Royal Australian Navy doctor, Lieutenant Holly Murphy, RAN (second from left), and her coalition colleagues treat a patient at the military hospital in Hamid Karzai International Airport in Kabul, Afghanistan.
Royal Australian Navy doctor, Lieutenant Holly Murphy, RAN (second from left), and her coalition colleagues treat a patient at the military hospital in Hamid Karzai International Airport in Kabul, Afghanistan. POIS Andrew Dakin

From Kingaroy to Kabul: Navy doctor still calls Burnett home

AS A Navy doctor in Afghanistan, Lieutenant Holly Murphy has dealt with two mass casualty incidents from terrorist attacks in the past three months alone.

Holly is deployed to Kabul, working in the Hamid Karzai International Airport military hospital.

It's her first land-based operation after five stints on Naval ships that took her to the Middle East, Madagascar, New Caledonia, Hawaii, Sri Lanka and Seychelles, just to name a few.

And despite having travelled all over the world with the Royal Australian Navy, she still calls the South Burnett home.

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Holly went to Kingaroy State High School from Years 9-12 while living with her aunt and uncle, Cheryl and John Dalton, in Wooroolin.

"I've travelled all around the world but I still consider Wooroolin home," Holly said from her base in Kabul.

"You can appreciate how close the community is, and it's always nice to come home and have that familiarity, which I've had with Wooroolin for the past 14-15 years."

Holly said she usually comes home twice a year to visit family and catch up with friends in Kingaroy.

"I'm usually in Wooroolin at Christmas time, but I missed this one because I'm here," she said.

The US-led NATO hospital that Holly is stationed at provides the military base with a range of services including routine and primary care, life-saving resuscitation, blood bank and trauma surgery.

She works alongside health professionals from 11 nations including Albania, Azerbaijan, Denmark, Norway, the Czech Republic, Turkey, Germany, Portugal and the US.

Holly said her colleagues were highly experienced and took the time to pass on their knowledge.

 

Royal Australian Navy doctor, Lieutenant Holly Murphy, RAN, in front of her coalition colleagues at Hamid Karzai International Airport in Kabul, Afghanistan.
Royal Australian Navy doctor, Lieutenant Holly Murphy, RAN, in front of her coalition colleagues at Hamid Karzai International Airport in Kabul, Afghanistan. POIS Andrew Dakin

"My ability to treat trauma has improved here. Not necessarily because we treat a lot of patients suffering trauma but because we do a lot of training with the surgeons," she said.

Holly said the two mass casualty incidents she'd dealt with since being in Kabul were the result of off-base terrorist attacks.

"You don't often get to see traumatic injuries from blasts due to terrorist attacks, so to be able to get experience treating those kinds of casualties and working in a trauma facility is exciting," she said.

In some ways however, she said her land-based role was less stressful than being a doctor on a warship at sea.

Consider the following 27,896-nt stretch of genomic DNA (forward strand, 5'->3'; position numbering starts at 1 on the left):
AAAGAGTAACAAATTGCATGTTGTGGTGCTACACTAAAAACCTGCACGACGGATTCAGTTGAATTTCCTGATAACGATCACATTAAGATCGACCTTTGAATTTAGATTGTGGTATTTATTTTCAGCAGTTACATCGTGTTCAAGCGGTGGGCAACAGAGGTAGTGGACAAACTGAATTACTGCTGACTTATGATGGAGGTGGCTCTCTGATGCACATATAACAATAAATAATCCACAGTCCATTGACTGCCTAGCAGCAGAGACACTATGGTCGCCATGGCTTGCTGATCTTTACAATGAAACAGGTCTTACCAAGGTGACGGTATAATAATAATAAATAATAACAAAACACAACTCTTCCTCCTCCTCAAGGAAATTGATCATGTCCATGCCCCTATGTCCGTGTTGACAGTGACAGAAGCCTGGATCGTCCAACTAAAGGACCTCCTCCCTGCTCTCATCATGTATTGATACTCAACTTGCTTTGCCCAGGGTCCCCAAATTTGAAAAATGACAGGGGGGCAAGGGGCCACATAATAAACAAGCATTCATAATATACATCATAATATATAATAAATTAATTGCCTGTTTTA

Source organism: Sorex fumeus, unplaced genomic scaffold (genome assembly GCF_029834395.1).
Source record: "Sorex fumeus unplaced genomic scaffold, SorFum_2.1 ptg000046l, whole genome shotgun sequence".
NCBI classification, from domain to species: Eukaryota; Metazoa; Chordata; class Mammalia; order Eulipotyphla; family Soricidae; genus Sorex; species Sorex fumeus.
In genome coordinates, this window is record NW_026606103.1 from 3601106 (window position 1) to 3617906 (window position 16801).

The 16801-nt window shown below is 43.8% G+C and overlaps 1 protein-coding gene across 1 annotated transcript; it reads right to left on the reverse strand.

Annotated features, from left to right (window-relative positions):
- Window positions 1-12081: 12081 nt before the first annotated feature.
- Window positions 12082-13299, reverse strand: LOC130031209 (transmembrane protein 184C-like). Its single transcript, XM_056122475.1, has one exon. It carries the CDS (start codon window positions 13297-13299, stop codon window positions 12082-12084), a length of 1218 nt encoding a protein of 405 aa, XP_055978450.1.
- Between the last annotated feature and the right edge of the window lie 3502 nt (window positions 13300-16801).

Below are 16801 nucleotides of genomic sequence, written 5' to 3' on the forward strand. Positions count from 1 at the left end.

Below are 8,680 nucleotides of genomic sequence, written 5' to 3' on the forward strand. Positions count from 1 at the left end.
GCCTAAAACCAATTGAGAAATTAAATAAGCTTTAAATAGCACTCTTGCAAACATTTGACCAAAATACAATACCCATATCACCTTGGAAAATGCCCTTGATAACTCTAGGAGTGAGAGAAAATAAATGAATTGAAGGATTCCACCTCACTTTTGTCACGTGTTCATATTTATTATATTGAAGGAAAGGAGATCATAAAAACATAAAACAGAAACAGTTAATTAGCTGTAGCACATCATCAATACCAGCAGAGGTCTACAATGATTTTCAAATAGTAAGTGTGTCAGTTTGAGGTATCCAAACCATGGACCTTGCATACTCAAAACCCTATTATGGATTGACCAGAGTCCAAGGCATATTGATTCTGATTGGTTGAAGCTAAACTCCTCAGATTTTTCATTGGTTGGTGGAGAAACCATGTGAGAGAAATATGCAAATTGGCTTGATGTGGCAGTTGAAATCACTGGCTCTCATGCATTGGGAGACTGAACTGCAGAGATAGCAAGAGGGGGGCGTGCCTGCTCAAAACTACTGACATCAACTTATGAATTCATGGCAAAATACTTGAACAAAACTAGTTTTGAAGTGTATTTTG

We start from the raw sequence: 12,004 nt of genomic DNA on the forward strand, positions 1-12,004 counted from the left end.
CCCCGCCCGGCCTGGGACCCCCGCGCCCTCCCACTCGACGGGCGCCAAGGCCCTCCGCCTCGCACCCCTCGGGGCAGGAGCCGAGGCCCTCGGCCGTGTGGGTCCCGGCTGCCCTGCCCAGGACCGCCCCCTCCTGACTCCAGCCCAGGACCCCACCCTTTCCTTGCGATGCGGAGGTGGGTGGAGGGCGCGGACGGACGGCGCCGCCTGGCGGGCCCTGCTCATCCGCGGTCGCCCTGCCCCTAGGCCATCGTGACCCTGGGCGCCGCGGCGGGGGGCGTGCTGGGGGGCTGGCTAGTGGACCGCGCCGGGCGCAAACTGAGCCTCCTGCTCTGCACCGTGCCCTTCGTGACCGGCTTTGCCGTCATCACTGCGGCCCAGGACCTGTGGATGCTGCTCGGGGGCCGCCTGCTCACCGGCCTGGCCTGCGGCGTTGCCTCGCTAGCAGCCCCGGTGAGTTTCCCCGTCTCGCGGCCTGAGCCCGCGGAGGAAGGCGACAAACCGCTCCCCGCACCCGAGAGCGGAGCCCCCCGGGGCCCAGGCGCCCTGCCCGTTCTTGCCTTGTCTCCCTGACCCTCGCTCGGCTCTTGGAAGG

"I am used to being the highest ranking medical person on a ship at sea, having to make medical decisions with a team of two medics while often being hours from any help," she said.

"While on HMAS Adelaide I had to do a couple of helicopter evacuations in the Solomon Islands after civilians were attacked.

"In Kabul, I am supported by a team of highly qualified surgeons and doctors. I have a lot of professionals to learn from and I don't feel like I am ever on my own when making medical decisions," she said.

"You can spend up to a couple of weeks at a time on the ocean. As a doctor in the civilian world you don't treat family or friends, but on the ship everyone is family and friends and you have to treat them."

The 31-year-old can't pinpoint the exact moment she decided to become a doctor with the Defence Force.

"I always knew I wanted to do emergency work as a doctor, but I didn't want to get there in a hurry.

"This pathway has given me a lot of time and it's fantastic experience," she said.

"You feel like you're contributing to something greater than yourself.

"You make close friends when you serve at sea. You would never live, eat and work with people for three or six months at a time in your life outside of Navy so you get to know people really well," she said.

Her deployment in Afghanistan will be ending soon, but there are no signs of slowing down for Holly.

"This year my job is going to be at the submarine underwater unit at HMAS Penguin, near Balmoral Beach in Sydney.

"It's our specialist area in eastern Australian for our divers," she said.

No stranger to the field, Holly is dive-certified and recently ran a teaching program about dive medicine for her international colleagues in Kabul.

"I'll move out of this deployable position soon and then I should have a year of being at home," she said.

"After that, I haven't quite decided what I want to do."

Holly began full-time service with the Royal Australian Navy in 2016.

She was on HMAS Choules during Operation Queensland Assist after Cyclone Debbie, and deployed in HMAS Newcastle on Operation Manitou in the Middle East region in 2017.

In 2018 she participated in Exercise Croix du Sud in New Caledonia and sailed with HMAS Adelaide to Hawaii for Exercise RIMPAC and Indo Pacific Endeavour 2018.

Her current deployment, Operation Highroad, is the Australian contribution to the NATO-led Resolute Support Mission in Afghanistan.

Australia contributes about 300 defence personnel to the train, advise and assist mission.